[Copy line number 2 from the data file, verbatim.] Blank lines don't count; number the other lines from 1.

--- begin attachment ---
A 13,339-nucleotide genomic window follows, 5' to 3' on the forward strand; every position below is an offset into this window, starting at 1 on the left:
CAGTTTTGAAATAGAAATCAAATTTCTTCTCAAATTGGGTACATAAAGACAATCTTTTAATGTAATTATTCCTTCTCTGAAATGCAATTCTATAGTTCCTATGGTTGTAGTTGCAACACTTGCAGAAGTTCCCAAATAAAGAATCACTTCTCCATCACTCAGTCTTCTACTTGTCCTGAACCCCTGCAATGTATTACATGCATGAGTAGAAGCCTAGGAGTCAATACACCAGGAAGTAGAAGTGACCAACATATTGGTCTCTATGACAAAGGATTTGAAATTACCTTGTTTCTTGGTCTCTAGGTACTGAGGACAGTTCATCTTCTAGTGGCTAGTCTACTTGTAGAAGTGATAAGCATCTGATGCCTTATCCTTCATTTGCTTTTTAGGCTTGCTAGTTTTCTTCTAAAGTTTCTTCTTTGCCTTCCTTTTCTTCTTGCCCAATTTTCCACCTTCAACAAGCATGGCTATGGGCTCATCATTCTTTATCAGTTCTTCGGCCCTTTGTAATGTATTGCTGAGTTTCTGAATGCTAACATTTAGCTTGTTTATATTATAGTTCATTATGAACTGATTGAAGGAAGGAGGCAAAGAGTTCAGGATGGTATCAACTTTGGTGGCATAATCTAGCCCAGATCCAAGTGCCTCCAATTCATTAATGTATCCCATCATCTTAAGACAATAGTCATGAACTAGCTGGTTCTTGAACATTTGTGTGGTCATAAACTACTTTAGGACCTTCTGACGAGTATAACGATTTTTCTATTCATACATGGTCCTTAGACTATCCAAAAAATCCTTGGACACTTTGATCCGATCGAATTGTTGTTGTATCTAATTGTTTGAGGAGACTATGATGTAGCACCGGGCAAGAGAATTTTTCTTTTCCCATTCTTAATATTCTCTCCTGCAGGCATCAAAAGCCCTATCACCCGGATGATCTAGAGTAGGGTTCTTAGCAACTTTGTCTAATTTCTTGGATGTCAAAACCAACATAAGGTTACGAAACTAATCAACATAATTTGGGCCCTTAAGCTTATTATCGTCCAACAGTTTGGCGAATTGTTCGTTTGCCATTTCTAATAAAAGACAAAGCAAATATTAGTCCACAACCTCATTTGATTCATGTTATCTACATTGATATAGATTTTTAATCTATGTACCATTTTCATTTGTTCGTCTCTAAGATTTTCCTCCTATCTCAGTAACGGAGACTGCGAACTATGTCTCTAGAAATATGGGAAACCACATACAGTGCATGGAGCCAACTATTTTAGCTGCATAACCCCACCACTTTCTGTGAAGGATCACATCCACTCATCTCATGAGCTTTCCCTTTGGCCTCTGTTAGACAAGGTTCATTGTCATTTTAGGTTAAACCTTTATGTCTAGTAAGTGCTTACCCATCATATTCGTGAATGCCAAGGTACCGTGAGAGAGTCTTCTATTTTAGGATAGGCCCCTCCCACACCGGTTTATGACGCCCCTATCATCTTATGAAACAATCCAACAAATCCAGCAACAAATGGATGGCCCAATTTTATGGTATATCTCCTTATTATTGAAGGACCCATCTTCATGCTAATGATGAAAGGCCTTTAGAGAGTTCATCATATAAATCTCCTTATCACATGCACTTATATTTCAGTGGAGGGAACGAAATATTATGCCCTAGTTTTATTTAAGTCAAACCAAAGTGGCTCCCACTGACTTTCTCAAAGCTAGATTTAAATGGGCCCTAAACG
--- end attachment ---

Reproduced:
CAGTTTTGAAATAGAAATCAAATTTCTTCTCAAATTGGGTACATAAAGACAATCTTTTAATGTAATTATTCCTTCTCTGAAATGCAATTCTATAGTTCCTATGGTTGTAGTTGCAACACTTGCAGAAGTTCCCAAATAAAGAATCACTTCTCCATCACTCAGTCTTCTACTTGTCCTGAACCCCTGCAATGTATTACATGCATGAGTAGAAGCCTAGGAGTCAATACACCAGGAAGTAGAAGTGACCAACATATTGGTCTCTATGACAAAGGATTTGAAATTACCTTGTTTCTTGGTCTCTAGGTACTGAGGACAGTTCATCTTCTAGTGGCTAGTCTACTTGTAGAAGTGATAAGCATCTGATGCCTTATCCTTCATTTGCTTTTTAGGCTTGCTAGTTTTCTTCTAAAGTTTCTTCTTTGCCTTCCTTTTCTTCTTGCCCAATTTTCCACCTTCAACAAGCATGGCTATGGGCTCATCATTCTTTATCAGTTCTTCGGCCCTTTGTAATGTATTGCTGAGTTTCTGAATGCTAACATTTAGCTTGTTTATATTATAGTTCATTATGAACTGATTGAAGGAAGGAGGCAAAGAGTTCAGGATGGTATCAACTTTGGTGGCATAATCTAGCCCAGATCCAAGTGCCTCCAATTCATTAATGTATCCCATCATCTTAAGACAATAGTCATGAACTAGCTGGTTCTTGAACATTTGTGTGGTCATAAACTACTTTAGGACCTTCTGACGAGTATAACGATTTTTCTATTCATACATGGTCCTTAGACTATCCAAAAAATCCTTGGACACTTTGATCCGATCGAATTGTTGTTGTATCTAATTGTTTGAGGAGACTATGATGTAGCACCGGGCAAGAGAATTTTTCTTTTCCCATTCTTAATATTCTCTCCTGCAGGCATCAAAAGCCCTATCACCCGGATGATCTAGAGTAGGGTTCTTAGCAACTTTGTCTAATTTCTTGGATGTCAAAACCAACATAAGGTTACGAAACTAATCAACATAATTTGGGCCCTTAAGCTTATTATCGTCCAACAGTTTGGCGAATTGTTCGTTTGCCATTTCTAATAAAAGACAAAGCAAATATTAGTCCACAACCTCATTTGATTCATGTTATCTACATTGATATAGATTTTTAATCTATGTACCATTTTCATTTGTTCGTCTCTAAGATTTTCCTCCTATCTCAGTAACGGAGACTGCGAACTATGTCTCTAGAAATATGGGAAACCACATACAGTGCATGGAGCCAACTATTTTAGCTGCATAACCCCACCACTTTCTGTGAAGGATCACATCCACTCATCTCATGAGCTTTCCCTTTGGCCTCTGTTAGACAAGGTTCATTGTCATTTTAGGTTAAACCTTTATGTCTAGTAAGTGCTTACCCATCATATTCGTGAATGCCAAGGTACCGTGAGAGAGTCTTCTATTTTAGGATAGGCCCCTCCCACACCGGTTTATGACGCCCCTATCATCTTATGAAACAATCCAACAAATCCAGCAACAAATGGATGGCCCAATTTTATGGTATATCTCCTTATTATTGAAGGACCCATCTTCATGCTAATGATGAAAGGCCTTTAGAGAGTTCATCATATAAATCTCCTTATCACATGCACTTATATTTCAGTGGAGGGAACGAAATATTATGCCCTAGTTTTATTTAAGTCAAACCAAAGTGGCTCCCACTGACTTTCTCAAAGCTAGATTTAAATGGGCCCTAAACG